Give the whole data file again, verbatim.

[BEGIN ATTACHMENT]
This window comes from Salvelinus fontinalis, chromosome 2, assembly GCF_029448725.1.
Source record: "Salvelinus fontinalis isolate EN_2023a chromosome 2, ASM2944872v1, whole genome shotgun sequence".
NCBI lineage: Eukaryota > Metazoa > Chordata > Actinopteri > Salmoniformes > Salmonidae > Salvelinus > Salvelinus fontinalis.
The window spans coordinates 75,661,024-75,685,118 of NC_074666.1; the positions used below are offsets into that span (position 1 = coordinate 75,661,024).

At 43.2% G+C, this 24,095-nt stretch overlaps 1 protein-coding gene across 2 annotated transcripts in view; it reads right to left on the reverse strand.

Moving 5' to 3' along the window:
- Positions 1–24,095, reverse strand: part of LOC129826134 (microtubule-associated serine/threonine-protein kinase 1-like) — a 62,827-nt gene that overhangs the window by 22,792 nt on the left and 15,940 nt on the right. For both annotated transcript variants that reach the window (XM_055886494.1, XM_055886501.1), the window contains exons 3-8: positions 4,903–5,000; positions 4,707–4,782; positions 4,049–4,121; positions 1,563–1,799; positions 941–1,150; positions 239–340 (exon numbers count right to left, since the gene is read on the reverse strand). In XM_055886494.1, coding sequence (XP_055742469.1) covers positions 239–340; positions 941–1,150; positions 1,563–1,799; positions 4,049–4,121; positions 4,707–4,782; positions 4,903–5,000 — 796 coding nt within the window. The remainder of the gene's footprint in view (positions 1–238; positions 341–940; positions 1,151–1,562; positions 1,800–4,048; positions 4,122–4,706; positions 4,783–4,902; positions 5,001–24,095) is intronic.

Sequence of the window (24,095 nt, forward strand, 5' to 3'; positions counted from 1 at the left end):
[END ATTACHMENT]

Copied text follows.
This window comes from Salvelinus fontinalis, chromosome 2, assembly GCF_029448725.1.
Source record: "Salvelinus fontinalis isolate EN_2023a chromosome 2, ASM2944872v1, whole genome shotgun sequence".
NCBI lineage: Eukaryota > Metazoa > Chordata > Actinopteri > Salmoniformes > Salmonidae > Salvelinus > Salvelinus fontinalis.
The window spans coordinates 75,661,024-75,685,118 of NC_074666.1; the positions used below are offsets into that span (position 1 = coordinate 75,661,024).

At 43.2% G+C, this 24,095-nt stretch overlaps 1 protein-coding gene across 2 annotated transcripts in view; it reads right to left on the reverse strand.

Moving 5' to 3' along the window:
- Positions 1–24,095, reverse strand: part of LOC129826134 (microtubule-associated serine/threonine-protein kinase 1-like) — a 62,827-nt gene that overhangs the window by 22,792 nt on the left and 15,940 nt on the right. For both annotated transcript variants that reach the window (XM_055886494.1, XM_055886501.1), the window contains exons 3-8: positions 4,903–5,000; positions 4,707–4,782; positions 4,049–4,121; positions 1,563–1,799; positions 941–1,150; positions 239–340 (exon numbers count right to left, since the gene is read on the reverse strand). In XM_055886494.1, coding sequence (XP_055742469.1) covers positions 239–340; positions 941–1,150; positions 1,563–1,799; positions 4,049–4,121; positions 4,707–4,782; positions 4,903–5,000 — 796 coding nt within the window. The remainder of the gene's footprint in view (positions 1–238; positions 341–940; positions 1,151–1,562; positions 1,800–4,048; positions 4,122–4,706; positions 4,783–4,902; positions 5,001–24,095) is intronic.

Sequence of the window (24,095 nt, forward strand, 5' to 3'; positions counted from 1 at the left end):